EU takes legal action against UK over Northern Ireland

The EU is responding to the United Kingdom's unilateral decision to extend a grace period allowing exports from the rest of Britain to Northern Ireland largely without checks. The checks were part of the Brexit accord.

The European Union is taking legal action against the UK following its unilateral decision to ease the terms of the Northern Ireland Protocol, the bloc announced on Monday.

The new checks in the Irish Sea between Britain and Northern Ireland causing trade disruption, and their subsequent removal by Boris Johnson's government, have increased tensions between the EU and the United Kingdom.

The European Commission has issued a letter to the British government as a formal notice that it had breach EU law, which could cause the European Court of Justice to impose a fine on the UK.

Earlier in March, the United Kingdom had decided to extend a grace period on new rules for exports from the British mainland to Northern Ireland without seeking the EU's approval.

The two sides fell out over the issue last year, when British ministers re-wrote UK law linked to the Brexit divorce treaty that would have given them powers to ditch large parts of the agreement relating to the province.

A senior European Commission source, speaking on the condition of anonymity, accused the UK of "a second violation of international law on the same issue."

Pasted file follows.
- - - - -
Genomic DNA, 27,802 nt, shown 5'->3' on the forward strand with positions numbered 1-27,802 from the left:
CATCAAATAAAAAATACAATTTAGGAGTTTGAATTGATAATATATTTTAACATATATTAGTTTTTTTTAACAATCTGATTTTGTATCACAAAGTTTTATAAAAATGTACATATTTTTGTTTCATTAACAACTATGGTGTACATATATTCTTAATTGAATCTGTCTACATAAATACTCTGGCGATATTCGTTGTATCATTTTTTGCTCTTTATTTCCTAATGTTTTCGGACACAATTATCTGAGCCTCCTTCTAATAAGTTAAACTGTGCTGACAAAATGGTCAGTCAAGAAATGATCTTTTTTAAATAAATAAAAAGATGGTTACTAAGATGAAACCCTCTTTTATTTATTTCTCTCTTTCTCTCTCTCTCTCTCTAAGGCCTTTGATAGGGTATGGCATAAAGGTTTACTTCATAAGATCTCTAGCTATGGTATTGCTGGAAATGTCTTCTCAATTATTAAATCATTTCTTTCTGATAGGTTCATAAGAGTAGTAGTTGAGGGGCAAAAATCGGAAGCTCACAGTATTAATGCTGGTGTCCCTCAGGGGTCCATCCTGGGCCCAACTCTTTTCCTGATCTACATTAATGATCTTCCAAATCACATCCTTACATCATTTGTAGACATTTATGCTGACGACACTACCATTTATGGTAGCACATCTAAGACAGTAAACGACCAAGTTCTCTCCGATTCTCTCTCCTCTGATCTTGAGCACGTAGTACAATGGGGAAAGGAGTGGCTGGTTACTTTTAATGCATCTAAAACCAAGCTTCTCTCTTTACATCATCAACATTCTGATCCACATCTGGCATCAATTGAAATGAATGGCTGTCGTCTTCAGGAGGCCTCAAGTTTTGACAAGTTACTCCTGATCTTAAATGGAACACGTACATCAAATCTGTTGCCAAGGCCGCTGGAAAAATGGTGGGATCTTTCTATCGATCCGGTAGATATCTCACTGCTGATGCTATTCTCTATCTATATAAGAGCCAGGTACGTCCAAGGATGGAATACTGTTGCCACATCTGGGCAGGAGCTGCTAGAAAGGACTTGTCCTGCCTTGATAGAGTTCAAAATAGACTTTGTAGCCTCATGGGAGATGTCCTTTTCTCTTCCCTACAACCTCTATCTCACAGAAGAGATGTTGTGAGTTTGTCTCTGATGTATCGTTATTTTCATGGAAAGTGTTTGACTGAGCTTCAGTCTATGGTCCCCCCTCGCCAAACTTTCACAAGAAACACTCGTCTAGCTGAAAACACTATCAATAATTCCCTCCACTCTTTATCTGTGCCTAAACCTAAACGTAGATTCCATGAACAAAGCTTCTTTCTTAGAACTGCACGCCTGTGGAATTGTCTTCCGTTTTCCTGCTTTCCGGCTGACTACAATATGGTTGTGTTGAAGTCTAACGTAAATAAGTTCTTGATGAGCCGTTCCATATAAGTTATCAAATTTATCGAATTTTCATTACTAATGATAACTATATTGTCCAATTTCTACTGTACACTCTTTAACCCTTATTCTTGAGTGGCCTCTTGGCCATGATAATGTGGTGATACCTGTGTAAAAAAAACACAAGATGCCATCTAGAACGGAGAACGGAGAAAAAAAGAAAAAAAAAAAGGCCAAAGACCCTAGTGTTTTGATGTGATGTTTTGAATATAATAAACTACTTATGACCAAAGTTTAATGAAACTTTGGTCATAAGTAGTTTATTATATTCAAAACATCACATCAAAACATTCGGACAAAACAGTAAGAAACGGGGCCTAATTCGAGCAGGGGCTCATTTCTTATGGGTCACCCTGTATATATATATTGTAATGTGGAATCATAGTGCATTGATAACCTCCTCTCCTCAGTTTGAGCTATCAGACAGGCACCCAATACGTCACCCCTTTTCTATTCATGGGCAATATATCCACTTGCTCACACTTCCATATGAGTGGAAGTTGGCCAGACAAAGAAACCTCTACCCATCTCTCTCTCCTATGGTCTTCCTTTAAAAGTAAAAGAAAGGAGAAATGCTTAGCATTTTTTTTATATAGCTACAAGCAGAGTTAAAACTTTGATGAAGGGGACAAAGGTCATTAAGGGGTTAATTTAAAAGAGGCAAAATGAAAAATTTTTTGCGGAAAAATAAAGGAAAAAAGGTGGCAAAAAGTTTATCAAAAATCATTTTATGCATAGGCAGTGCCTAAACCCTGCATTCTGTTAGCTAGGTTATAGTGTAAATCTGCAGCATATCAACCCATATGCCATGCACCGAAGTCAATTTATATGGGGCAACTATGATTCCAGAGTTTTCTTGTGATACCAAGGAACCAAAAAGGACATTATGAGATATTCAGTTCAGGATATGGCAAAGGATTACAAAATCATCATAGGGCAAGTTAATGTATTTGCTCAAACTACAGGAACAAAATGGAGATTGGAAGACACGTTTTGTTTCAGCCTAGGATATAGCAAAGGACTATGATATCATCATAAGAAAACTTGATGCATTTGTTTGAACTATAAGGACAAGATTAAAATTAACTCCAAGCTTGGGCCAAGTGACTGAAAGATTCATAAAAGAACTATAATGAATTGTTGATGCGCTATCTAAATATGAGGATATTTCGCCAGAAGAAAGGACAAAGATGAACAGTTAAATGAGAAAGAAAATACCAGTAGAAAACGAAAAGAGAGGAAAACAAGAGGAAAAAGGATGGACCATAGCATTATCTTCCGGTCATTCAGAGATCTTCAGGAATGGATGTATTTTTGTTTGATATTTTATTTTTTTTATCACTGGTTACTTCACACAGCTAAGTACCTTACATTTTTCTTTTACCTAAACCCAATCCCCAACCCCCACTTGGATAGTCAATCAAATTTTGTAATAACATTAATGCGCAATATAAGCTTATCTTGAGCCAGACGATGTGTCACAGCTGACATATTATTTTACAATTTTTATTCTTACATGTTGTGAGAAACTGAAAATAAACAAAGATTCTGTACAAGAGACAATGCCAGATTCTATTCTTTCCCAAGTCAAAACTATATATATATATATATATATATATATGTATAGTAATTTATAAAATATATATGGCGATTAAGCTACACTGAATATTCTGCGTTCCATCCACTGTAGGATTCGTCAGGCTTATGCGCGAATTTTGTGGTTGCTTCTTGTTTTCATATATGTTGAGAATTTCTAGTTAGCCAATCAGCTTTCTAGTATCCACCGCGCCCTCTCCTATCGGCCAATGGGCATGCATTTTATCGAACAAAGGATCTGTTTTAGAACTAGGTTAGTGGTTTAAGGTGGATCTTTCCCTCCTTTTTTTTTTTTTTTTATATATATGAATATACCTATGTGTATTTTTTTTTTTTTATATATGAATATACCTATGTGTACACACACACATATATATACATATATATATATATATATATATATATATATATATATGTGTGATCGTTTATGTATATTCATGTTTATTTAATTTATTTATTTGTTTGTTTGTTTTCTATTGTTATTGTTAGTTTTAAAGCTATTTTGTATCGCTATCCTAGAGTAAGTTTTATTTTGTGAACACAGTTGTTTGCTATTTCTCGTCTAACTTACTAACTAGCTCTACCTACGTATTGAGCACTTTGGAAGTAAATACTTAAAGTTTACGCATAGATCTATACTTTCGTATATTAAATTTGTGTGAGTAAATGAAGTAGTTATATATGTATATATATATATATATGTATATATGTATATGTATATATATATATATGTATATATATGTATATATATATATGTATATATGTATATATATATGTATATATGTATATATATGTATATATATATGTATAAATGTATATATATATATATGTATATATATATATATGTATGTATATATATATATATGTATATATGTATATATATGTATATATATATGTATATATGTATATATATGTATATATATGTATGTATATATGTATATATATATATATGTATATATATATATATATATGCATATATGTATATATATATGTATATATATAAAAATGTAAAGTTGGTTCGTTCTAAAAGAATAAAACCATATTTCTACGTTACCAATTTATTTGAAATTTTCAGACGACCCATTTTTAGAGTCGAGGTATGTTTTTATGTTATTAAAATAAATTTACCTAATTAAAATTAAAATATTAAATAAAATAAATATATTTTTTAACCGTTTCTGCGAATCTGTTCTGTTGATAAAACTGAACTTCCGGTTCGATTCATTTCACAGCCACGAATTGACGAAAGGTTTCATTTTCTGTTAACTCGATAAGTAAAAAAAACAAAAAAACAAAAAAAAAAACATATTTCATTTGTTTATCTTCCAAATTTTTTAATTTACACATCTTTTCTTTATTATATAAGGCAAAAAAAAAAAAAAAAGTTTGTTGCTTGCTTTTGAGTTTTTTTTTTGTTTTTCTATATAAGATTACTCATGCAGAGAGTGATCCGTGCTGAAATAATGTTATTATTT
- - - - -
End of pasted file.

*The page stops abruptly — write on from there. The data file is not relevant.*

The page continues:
"This undermines trust and undermines an understanding that we can build a trustful relationship," the official added.

The source said the EU executive has made clear that it would be "willing to show further flexibility on this issue."

"And yet, the response of the UK government is to take unilateral action."

But a British government source said that "all sides need to keep in mind the fact that the [Northern Ireland] Protocol depends on cross-community consent and confidence if it is to work."

They added that it is not "something that should warrant legal action."

The White House waded into the row later on Monday, telling Britain and the European Union to preserve the Good Friday Agreement that Washington helped broker in 1998.

"We continue to encourage both the European Union and the UK government to prioritise pragmatic solutions to safeguard and advance the hard won peace in Northern Ireland," said White House spokeswoman Jen Psaki.

Source: DW